The Institute of Cardiovascular Medicine and Science (ICMS) is a world-class body set up to improve outcomes in cardiovascular medicine drawing on the combined clinical expertise of its founding partners:
- Royal Brompton and Hare eld NHS Foundation Trust (RB&HFT) and
- Liverpool Heart and Chest Hospital NHS Foundation Trust (LHCH).
Founded in 2011 as a joint venture, it was formed as a company limited by guarantee and registered at Companies’ House. Initial investment by each Trust of £50,000 was followed up by further investment in 2015 of £50,000 by each Trust. It is supported by its academic partner, Imperial College London.
The Institute is the rst of its kind in Europe, delivering clinical research programmes that translate directly into clinical practice. ICMS is developing research to deliver the best possible patient health, through advances in diagnosis, management and treatment. By attracting international leaders in the eld, the ICMS enables clinical sta to have access to education and training that is at the forefront of innovation in the delivery of cardiovascular care.
‘Delivering clinical research programmes that translate directly into clinical practice’
The genetics laboratory, based at Royal Brompton Hospital (RBH) in London, offers diagnostic genetic testing for families and individuals at risk of inherited disease. LHCH is keen to use the RBH clinical genetics lab (once accredited) for clinical service and for a 100,000 Genomes Project. RBH is likely to replace Oxford as the primary genetics lab. It will have the potential for over 200 tests a year referred on a Trust-to-Trust basis, plus joint research papers/biobanking.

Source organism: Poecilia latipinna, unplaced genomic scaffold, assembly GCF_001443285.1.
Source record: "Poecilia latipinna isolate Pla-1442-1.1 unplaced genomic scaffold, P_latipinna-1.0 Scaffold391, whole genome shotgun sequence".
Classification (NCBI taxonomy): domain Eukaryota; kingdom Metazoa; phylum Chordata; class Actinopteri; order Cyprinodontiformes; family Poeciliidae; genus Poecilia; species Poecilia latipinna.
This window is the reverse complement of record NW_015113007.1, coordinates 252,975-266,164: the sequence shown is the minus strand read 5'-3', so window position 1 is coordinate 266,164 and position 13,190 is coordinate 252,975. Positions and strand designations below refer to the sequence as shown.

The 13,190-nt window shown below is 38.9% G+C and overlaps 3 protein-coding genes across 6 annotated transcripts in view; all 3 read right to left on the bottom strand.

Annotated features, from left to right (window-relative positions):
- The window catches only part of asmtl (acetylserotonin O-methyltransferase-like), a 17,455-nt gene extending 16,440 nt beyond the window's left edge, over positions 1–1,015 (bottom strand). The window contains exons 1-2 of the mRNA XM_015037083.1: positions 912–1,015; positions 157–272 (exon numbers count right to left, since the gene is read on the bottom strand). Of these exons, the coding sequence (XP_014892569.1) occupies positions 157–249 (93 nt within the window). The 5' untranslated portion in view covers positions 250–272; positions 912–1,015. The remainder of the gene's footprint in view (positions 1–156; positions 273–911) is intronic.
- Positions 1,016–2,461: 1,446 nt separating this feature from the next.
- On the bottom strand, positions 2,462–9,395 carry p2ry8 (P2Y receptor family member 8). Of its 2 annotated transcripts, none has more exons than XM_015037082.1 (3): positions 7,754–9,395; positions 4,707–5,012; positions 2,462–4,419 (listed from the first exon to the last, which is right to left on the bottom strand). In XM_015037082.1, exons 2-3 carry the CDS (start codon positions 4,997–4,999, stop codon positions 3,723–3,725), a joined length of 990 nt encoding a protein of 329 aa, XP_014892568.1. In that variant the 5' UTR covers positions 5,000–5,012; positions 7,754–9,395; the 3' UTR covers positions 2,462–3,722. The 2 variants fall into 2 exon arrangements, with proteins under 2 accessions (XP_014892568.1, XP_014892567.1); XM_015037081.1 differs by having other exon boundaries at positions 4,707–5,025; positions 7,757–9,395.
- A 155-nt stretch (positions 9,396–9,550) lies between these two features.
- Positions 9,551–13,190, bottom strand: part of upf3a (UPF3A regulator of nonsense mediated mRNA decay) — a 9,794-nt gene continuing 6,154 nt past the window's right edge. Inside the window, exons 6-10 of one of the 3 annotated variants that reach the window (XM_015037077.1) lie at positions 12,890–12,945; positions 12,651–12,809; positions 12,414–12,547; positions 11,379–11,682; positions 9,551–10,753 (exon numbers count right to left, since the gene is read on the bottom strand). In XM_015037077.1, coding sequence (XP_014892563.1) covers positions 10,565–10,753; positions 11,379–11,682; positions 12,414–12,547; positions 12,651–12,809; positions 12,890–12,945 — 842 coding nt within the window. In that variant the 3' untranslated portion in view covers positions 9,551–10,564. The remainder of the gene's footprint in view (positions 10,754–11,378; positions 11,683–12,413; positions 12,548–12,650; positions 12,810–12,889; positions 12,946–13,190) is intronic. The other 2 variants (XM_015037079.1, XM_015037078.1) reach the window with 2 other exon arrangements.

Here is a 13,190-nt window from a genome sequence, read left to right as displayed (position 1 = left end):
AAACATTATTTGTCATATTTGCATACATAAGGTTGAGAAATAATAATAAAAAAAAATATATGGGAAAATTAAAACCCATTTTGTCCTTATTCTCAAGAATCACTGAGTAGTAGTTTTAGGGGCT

Currently the lab offers next-generation sequencing to improve the diagnosis of inherited cardiac conditions; testing for inherited respiratory conditions is under development. The laboratory is an accredited medical laboratory under the UK Accreditation Service and actively participates in European Molecular Genetics Quality Network and the UK National External Quality Assessment Service Quality Assurance schemes.
Combining datasets from comparable patient cohorts was one of the principal motives for setting up the ICMS collaboration. The datasets relating to aortic surgery patients from both Trusts have been integrated using a virtual and secure server. This has allowed the analysis of data from 1,506 patients at LCHC, 709 from Harefield Hospital and 776 from the Royal Brompton Hospital. Analysis of baseline demographics has shown some substantial differences in characteristics of patients between the hospitals, most notably the incidence of renal impairment is substantially lower at LCHC (2.5%) compared with London patients (59.5% Harefield, 43.7% Royal Brompton).
Expansion to other centres
The potential to expand to other Trusts is under consideration. For example, there is currently interest from some senior clinicians at Southampton, who have strong linkages to RB&HFT and LHCH, to join ICMS.
Potential added value for partner trusts
ICMS could generate considerable added value for each partner trust. It offers:
- a joint faculty to run/speak at educational events
- better access (as two centres) to major grants for efficacy and mechanism evaluation and health technology assessment
- learning from each other’s best practices (to aid clinician and service development)
- twice the depth/breadth of data pool to enable better research, audit, clinical decision-making support, etc.
- combined interventional mass can increase attractiveness as industry partners’ test-bed for new technologies?
- combined interventional mass can also provide more ‘clout’ (size and geographical spread) to influence tariff setting.
Articles in the handbook
2. National Institute for Health Research
3. Optimising clinical research using electronic medical records
5. Clinical trials in the UK from a commercial perspective
6. Brexit: threat or opportunity
7. How to initiate a clinical trial in the UK
8. Useful organisations